Winning Wimbledon may be a long shot, but hoisting the women's club championship trophy may be within reach if you practice, practice, practice. Tennis is harder than most people think, and becoming a good player doesn't happen overnight -- it takes hours of on-court drills. If you took lessons as a child, the fun, carnival-like drills you did were designed to help you figure out how your body moves, with a few tennis basics thrown in. But now that you're older, stronger and have better coordination, the drills can still be fun, just a bit more structured and advanced.
Cross-Court Point Play
Drills that involve playing points are considered "live ball" drills -- they involve playing out situations close to what you might experience during an actual match. For this drill, two players play cross-court points until one player has reached a predetermined number. The boundaries are from the singles sideline to the center service line with an imaginary extension of this line to the baseline. Both players start on the baseline, and one player drops the ball and hits it into play. Players can hit any type of shot to try to win the point. The player winning the rally gets a point and starts the next point.
If you can convince three of your tennis buddies to join you, try figure-eight volleys to help you perfect your volley and develop a feel for the ball. Each player stands in a service box, facing the net from 5 feet away. You start the drill by hitting a volley straight across the net to the player in front of you. Without letting the ball bounce, she hits a volley diagonally across to the next player who then volleys the ball straight ahead to the next person. This player then volleys the ball diagonally back to you to complete the figure-eight pattern. Set a number goal and try to complete that many figure eights. Once you do, repeat the pattern in the opposite direction.
Angled Drop Shots
A finesse shot, the drop shot requires a feel for the ball. The angled drop shot drill helps you develop the perfect touch. Stand in one of the service boxes, 4 feet from the net near the singles sideline. Have a practice partner do the same in the service box diagonally across from you. Underhand toss a ball in front of you, let it bounce and then cut underneath the ball with your racket as you hit it. This puts backspin on the ball, which is crucial to an effective drop shot. Your goal is to angle your shot over the net toward your partner and get the ball to land in front of her as close to the net as possible. She then hits a drop shot back to you and you continue back and forth as many times as you can.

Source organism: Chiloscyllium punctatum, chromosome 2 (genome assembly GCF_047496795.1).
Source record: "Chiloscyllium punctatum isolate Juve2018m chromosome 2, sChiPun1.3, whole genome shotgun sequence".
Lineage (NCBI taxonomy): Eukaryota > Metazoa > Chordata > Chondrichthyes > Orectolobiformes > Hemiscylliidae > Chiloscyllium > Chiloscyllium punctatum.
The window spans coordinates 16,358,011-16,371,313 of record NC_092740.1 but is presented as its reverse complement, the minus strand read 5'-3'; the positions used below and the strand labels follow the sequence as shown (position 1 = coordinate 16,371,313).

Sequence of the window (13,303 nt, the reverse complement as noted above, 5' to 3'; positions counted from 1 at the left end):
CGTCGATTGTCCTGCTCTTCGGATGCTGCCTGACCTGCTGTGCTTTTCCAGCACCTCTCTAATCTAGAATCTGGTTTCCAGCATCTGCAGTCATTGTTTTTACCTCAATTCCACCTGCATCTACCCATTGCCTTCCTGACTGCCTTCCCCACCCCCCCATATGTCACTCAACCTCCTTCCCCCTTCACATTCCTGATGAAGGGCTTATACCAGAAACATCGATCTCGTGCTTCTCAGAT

Playing no-bounce doubles encourages you to get to the net -- a key element for winning doubles. Start with two teams standing in the usual doubles formation -- one player near the net and the other at the baseline ready to serve or receive. You decide to serve first and after you do, you run toward the net. The serve is the only ball that can bounce. The receiver returns the ball and runs toward the net. With all four players near the net, the point is played out. If the ball bounces or a team makes an error, the point is over and the opposing team wins a point. The next serve is served by your partner, and you continue to alternate the serve with your partner until one team has won 10 points. The serve than goes to the other team and you repeat the drill.
- Bollettieri Classic Tennis Handbook; Nick Bollettieri